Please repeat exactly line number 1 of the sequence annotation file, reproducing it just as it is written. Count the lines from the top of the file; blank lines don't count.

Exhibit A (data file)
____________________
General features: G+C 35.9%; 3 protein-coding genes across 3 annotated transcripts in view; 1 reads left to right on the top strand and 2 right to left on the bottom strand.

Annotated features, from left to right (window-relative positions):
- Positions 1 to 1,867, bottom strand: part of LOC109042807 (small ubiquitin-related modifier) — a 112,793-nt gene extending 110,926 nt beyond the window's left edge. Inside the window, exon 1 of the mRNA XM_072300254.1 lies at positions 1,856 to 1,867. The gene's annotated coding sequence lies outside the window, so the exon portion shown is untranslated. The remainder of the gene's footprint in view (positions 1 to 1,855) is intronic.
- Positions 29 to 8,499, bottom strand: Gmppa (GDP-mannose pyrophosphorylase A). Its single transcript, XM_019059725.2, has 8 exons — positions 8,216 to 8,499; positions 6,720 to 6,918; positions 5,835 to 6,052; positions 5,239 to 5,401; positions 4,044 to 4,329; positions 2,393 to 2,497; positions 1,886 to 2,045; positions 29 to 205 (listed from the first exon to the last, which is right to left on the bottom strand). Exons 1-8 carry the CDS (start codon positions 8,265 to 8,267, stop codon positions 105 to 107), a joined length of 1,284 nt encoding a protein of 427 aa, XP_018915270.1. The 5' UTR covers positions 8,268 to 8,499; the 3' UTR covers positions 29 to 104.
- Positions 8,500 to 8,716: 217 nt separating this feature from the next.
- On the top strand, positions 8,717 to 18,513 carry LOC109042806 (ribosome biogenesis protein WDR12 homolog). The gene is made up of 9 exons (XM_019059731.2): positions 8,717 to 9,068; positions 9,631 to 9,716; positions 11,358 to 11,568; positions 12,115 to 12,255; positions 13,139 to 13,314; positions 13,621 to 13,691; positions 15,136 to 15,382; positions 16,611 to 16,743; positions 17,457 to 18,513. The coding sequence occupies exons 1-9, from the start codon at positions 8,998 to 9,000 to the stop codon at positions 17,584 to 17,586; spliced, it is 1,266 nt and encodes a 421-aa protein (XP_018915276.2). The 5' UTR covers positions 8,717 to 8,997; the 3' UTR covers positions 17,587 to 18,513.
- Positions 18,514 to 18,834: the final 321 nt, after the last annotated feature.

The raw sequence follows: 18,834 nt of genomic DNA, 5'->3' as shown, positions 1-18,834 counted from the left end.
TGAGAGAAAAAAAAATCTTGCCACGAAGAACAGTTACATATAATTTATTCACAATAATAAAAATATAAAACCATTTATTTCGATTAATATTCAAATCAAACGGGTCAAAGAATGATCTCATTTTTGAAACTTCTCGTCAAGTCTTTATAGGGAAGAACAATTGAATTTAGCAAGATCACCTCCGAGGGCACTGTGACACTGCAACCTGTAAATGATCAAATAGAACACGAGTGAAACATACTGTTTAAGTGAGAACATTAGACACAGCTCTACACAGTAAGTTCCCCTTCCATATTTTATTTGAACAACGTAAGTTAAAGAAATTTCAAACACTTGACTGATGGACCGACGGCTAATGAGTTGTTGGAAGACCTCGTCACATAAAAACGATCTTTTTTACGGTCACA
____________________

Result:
General features: G+C 35.9%; 3 protein-coding genes across 3 annotated transcripts in view; 1 reads left to right on the top strand and 2 right to left on the bottom strand.